Friday marked one of the deadliest days at the fence that divides the Gaza Strip from Israel since protests began in Gaza last March, as Israeli forced killed seven including two children.
Four of the seven were shot dead east of Gaza City in circumstances where it appears the demonstrators posed no threat to Israeli soldiers. “Amateur videos showed them kneeling down and kissing the ground on the Israeli side as gunfire could be heard,” the AP reported.
The youngest casualties on Friday were Mohammed al-Houm, 14, and Nasser Mosabeh, 12.
Around 1,200 mourners took part in the funeral of Musabeh on Saturday. Mourners chanted slogans against the U.S. and Israel. The procession stretched across the streets of Khan Younis in southern Gaza. He was wrapped in a beige canvas and carried through the city on a stretcher hoisted overs shoulders.
Musabeh’s sister, Duaa Musabeh, 18, said she had brought her brother to the Friday protests where she worked as a volunteer medic, but ordered him to stay back in a safer space. She said he usually was around away 300 yards from the bulge of protesters.
At the time of Musabeh’s killing, Duaa had approached the border fence to evacuate injured marchers. By the time she when returned to the area where she expected to find her brother it was after dark. Musabeh was missing. After a frantic, a man showed her a picture released by a nearby hospital that was trying to identify a boy who had been shot in the head and died.
“I did not believe it. I felt unable to move an inch, I fell on the ground,” Duaa murmured slowly.
The Israeli military estimated around 20,000 Palestinians protested on Friday at multiple sites along the fence. At least 509 were injured, three in serious condition, according to Gaza’s ministry of health. Additionally four paramedics, four journalists and 90 children were shot with live ammunition.
“A total of 191 people have been killed since the start of demonstrations in Gaza on March 30th as recorded by the Ministry of Health,” said UNRWA spokesperson Chris Gunness, “176 were killed by Israeli forces during the demonstrations and 15 from Israeli airstrikes.” This figure includes 33 children, three three persons with disabilities, three paramedics and two journalists.
In this same period over 10,000 have been hospitalized for injuries, around half of them wounded by live fire. Gunness added, at least have been 77 cases of injuries required amputation, among them 14 children and one woman. Twelve patients have been paralyzed due to spinal cord injury and two of them have died, a UN spokesperson stated Saturday.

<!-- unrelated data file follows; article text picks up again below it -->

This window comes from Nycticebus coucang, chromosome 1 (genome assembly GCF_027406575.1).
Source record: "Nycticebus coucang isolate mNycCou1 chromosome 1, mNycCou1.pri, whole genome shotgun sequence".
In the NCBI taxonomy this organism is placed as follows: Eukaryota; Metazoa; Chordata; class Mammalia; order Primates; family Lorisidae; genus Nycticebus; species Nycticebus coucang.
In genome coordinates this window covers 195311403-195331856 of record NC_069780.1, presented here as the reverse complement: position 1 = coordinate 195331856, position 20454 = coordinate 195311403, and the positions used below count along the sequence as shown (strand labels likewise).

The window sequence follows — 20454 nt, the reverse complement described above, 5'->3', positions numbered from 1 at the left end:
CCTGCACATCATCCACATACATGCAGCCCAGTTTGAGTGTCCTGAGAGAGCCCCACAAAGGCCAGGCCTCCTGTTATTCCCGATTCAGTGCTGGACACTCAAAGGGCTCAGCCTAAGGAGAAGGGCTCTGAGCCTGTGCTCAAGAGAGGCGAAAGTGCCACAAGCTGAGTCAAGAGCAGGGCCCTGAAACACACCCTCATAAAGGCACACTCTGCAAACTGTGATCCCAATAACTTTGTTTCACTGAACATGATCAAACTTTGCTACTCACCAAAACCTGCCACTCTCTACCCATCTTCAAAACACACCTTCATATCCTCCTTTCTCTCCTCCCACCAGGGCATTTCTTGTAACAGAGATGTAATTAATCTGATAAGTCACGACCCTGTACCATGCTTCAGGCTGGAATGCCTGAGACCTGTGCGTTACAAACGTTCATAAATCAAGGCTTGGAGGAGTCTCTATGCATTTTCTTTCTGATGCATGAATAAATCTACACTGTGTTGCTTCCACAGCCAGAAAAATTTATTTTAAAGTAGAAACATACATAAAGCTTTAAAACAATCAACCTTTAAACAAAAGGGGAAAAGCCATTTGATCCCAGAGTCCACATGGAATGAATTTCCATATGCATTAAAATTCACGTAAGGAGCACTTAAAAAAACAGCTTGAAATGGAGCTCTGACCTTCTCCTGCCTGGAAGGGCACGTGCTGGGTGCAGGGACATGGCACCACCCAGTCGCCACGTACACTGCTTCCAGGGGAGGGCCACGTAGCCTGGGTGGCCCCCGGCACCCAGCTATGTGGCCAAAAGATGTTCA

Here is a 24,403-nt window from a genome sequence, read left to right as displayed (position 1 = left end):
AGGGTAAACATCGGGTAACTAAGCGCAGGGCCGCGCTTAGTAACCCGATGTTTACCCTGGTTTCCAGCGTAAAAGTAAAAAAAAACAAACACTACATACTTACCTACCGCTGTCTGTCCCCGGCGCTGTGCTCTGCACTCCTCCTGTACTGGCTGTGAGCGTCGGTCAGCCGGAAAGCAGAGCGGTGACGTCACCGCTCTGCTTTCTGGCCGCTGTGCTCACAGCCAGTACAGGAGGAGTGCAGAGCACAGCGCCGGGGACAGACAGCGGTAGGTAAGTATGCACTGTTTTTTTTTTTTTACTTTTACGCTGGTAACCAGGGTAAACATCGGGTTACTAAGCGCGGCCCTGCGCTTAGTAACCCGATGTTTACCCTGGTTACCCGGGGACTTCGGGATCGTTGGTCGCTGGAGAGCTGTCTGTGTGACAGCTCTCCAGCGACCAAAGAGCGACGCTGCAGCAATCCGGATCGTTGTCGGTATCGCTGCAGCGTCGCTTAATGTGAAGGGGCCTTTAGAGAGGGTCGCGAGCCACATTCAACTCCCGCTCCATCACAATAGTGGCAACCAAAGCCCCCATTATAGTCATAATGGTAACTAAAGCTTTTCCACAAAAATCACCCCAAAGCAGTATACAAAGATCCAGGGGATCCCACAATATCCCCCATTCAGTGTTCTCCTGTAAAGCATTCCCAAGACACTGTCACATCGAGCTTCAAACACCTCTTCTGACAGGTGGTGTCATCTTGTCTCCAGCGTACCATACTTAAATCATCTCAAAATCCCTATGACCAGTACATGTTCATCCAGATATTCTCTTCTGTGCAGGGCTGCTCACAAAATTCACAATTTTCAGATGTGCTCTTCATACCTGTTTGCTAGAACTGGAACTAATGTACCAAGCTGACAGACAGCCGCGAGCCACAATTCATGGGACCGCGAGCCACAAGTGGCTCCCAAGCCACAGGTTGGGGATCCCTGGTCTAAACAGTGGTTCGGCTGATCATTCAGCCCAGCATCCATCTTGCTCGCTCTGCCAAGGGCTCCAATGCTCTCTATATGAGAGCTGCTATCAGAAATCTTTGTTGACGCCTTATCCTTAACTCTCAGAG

The international aid group Doctors Without Borders says it had treated more than 2,000 injured with gunshot wounds, of whom 90 percent were hit in the lower limbs. Nearly half of those shot had fractures that included severely splintered bones. The youngest patient treated was seven years old, the group said in a statement.
“The threat of life-long disabilities for these patients is getting bigger as time goes on,” the group said.
While Musabeh’s burial was taking place, Gaza’s ruling party Hamas dispatched a delegation to Cairo in a desperate attempt to negotiate an easement to the 11-year blockade that has intensified in recent months. Gaza is home to some 2 million Palestinians, of whom 80 percent are aid dependent. Over recent months the Trump administration has cancelled all of their planned support to Palestinian refugees, totaling over $300 million.
The World Bank warned last week that Gaza’s economy is in “free fall.” It cited the blockade as a factor but also economic sanctions from Hamas’s political rival, the Palestinian Authority, and a steep reduction in international aid, particularly from the Trump administration.
It said unemployment youth unemployment has skyrocketed to 70 percent.
“A combination of war, isolation, and internal division has left Gaza in a crippling economic state and exacerbated the human distress,” said Marina Wes, the World Bank Country Director for West Bank and Gaza, “A situation where people struggle to make ends meet, suffer from worsening poverty, rising unemployment and deteriorating public services such as health care, water and sanitation, calls for urgent, real and sustainable solutions.”